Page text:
At the very least I would classify religion as a specific set of beliefs that are held by a set of people who attempt to codify and maintain those beliefs with some degree of consistency across their membership. (They are not guaranteed to always be successful in maintaining the beliefs exactly as they are, but that is the goal.) So this would include actively teaching these beliefs to others and encouraging others to follow them in a similar way. Some atheists do work actively to extend their beliefs or at least their behaviors to others, but many do not. I think it can be said that some atheists follow their beliefs in a religious manner while others may not.
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Re: Should Atheists have a religion

Postby Braininvat on October 19th, 2015, 1:48 pm 

At the very least I would classify religion as a specific set of beliefs that are held by a set of people who attempt to codify and maintain those beliefs with some degree of consistency across their membership. (They are not guaranteed to always be successful in maintaining the beliefs exactly as they are, but that is the goal.) So this would include actively teaching these beliefs to others and encouraging others to follow them in a similar way. 


This could describe the NRA or the Green party. So you have listed necessary, but not sufficient, attributes to define religion. What needs to be added is: specific metaphysical assertions that add a supernatural and/or mystical aspect to existence. So, IMO, atheists can be fervent and zealous, but are not in any way religious.
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Re: Should Atheists have a religion

Postby Paralith on October 19th, 2015, 2:13 pm 

That's a very good point BiV, though this may raise some trouble with the religions Forest is referring to, if the adherents of those religions think their beliefs are merely descriptive properties of the natural world. The supernatural, mystical nature of their beliefs, then, only exists in the context of our modern and/or Western understanding of where the boundaries between natural and supernatural lie.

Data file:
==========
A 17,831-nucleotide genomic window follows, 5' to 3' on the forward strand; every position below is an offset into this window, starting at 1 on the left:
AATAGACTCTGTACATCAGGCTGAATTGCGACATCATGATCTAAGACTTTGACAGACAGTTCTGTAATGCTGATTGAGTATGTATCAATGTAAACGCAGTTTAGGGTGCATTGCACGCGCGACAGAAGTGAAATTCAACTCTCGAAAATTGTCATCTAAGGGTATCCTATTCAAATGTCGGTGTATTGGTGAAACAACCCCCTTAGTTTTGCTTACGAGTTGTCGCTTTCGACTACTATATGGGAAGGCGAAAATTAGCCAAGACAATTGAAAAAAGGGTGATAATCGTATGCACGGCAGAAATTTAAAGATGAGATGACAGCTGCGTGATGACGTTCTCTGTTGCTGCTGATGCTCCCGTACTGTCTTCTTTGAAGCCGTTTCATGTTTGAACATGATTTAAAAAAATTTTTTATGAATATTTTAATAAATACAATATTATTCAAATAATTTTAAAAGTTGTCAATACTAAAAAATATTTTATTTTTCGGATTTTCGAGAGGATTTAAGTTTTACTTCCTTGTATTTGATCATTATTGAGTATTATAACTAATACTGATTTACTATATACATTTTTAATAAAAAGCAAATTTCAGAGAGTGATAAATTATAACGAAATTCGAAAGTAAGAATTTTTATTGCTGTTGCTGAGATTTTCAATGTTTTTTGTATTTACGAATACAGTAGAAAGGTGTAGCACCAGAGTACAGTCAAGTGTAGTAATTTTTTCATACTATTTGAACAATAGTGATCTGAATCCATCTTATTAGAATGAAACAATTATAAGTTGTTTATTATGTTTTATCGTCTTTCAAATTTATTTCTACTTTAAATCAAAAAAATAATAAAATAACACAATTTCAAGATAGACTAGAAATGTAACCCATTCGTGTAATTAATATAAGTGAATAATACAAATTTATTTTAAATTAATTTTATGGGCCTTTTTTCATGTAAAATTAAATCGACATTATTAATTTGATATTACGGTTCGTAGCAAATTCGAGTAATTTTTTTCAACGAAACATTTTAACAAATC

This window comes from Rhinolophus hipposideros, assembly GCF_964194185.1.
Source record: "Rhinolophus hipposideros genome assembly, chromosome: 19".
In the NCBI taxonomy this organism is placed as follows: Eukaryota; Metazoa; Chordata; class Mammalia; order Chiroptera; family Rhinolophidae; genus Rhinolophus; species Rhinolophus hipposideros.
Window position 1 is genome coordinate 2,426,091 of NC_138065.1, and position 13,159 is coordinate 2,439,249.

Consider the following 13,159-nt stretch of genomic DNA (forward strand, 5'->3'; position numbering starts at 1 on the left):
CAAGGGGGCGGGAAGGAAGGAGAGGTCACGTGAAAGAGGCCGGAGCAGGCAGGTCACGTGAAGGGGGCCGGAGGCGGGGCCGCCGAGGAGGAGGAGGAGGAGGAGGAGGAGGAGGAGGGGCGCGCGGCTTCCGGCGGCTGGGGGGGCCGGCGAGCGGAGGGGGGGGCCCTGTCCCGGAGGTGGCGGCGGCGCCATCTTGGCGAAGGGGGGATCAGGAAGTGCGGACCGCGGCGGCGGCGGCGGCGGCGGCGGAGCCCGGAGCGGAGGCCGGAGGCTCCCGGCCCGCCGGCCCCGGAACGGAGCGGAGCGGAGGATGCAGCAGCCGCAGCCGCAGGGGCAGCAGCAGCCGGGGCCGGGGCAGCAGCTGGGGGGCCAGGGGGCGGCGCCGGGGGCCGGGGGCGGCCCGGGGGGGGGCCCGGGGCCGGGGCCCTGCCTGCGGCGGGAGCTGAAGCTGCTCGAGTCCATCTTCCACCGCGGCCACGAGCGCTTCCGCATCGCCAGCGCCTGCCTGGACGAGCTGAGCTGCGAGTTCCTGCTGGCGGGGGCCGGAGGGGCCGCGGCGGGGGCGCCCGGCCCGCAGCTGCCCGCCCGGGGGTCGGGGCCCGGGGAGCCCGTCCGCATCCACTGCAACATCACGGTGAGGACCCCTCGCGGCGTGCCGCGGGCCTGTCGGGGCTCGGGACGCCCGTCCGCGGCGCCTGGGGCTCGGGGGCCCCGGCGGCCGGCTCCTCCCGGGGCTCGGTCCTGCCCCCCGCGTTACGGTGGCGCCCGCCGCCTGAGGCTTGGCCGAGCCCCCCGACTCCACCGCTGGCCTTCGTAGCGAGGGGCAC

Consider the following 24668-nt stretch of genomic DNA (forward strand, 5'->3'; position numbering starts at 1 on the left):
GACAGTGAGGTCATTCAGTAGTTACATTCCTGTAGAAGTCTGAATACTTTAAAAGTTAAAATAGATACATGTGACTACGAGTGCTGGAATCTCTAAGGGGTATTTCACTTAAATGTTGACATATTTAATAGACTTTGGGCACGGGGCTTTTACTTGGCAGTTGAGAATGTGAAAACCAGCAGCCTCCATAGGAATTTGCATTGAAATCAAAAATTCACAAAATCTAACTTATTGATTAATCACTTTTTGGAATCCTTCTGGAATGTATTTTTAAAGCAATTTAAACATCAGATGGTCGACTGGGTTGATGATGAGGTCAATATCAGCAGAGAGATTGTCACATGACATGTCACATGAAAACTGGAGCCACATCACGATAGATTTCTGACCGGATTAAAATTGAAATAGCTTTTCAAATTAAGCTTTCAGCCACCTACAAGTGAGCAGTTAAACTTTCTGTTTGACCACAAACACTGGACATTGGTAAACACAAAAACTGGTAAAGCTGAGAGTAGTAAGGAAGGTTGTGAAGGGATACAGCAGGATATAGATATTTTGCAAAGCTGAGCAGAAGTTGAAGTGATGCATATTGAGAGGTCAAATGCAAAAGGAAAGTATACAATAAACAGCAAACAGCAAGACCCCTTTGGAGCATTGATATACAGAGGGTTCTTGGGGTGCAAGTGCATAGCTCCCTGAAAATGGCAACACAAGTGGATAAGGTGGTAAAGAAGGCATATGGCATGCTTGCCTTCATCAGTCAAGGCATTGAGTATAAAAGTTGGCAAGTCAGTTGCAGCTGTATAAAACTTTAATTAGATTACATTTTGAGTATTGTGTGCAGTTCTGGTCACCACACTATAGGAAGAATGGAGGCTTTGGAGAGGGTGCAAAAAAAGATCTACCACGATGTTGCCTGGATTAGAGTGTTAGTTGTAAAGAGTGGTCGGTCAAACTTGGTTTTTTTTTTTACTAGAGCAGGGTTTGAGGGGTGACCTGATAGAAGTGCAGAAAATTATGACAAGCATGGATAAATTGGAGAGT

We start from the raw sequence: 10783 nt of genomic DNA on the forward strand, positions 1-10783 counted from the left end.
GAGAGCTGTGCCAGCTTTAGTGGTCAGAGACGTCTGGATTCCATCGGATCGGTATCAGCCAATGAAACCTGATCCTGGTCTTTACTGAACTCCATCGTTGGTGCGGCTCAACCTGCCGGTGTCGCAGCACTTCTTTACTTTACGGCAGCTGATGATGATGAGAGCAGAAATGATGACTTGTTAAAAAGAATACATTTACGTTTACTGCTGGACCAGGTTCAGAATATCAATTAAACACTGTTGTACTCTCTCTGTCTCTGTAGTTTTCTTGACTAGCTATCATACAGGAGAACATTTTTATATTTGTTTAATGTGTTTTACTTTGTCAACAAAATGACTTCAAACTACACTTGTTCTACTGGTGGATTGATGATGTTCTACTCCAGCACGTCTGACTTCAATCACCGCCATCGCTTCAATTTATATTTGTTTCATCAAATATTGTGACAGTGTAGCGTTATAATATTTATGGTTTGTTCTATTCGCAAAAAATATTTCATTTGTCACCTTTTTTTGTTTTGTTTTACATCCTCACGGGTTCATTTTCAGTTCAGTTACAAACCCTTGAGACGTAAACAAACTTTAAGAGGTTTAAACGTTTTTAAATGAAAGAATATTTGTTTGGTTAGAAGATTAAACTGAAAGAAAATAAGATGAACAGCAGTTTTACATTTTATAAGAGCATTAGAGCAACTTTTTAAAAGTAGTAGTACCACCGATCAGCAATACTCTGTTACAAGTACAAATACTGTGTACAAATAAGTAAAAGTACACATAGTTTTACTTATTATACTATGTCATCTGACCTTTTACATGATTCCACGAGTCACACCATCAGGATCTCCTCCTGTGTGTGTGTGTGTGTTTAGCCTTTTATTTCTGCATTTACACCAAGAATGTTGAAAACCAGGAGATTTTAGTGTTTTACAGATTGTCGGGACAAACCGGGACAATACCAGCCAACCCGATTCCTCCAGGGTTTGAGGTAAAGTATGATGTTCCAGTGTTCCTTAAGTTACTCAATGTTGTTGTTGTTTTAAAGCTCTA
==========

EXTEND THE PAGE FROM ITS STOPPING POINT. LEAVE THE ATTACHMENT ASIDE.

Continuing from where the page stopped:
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Re: Should Atheists have a religion

Postby vivian maxine on October 19th, 2015, 3:58 pm 

What about the Eastern religions which some call philosophies? So far as I know - may be wrong here - only some branches of Buddhism believe in a God. A quote from "The Best Guide to Eastern philosophy and Religion" by Diane Morgan - talking about Jainism:

" Jain Atheism: Jainism is an explicitly atheistic religion. To Westerners (and to many Easterners also), this seems like a contradiction in terms. What is religion if not about our relationship with God? (Some kinds of Buddhism and Taoism and Confucianism have little to say about God also, but only Jainism flatly rejects his existence.)"

She goes on to what they say about what God must be or not exist - just, loving, other attributes.

And, since this is also a science forum, more quote from the same book: Maybe the universe is all that ever was. Maybe the universe is eternal.....for Jains, the universe has no beginning and no end." The OP's original question brought my mind to this as it seemed he might be heading in this direction.
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Re: Should Atheists have a religion

Postby Forest_Dump on October 19th, 2015, 7:17 pm 

As to this idea about recruiting, I can assure you that there are indeed many religions and groups that definitely do not go out to encourage others to join them. I know there is at least one group of Mennonites, for example, who definitely exclude anyone not born to the group. In fact, religion is often used to define ethnic groups and membership may often be confined to members of that group, however it is defined. As it happens, however, I am also a frequent participant in a variety of Midiwiwin ceremonies and rituals (although I still consider myself a reverent but skeptical agnostic) and would note that while often these do exclude non-natives, some will accept some outsiders but none that I know of go out to actively recruit, even among their children.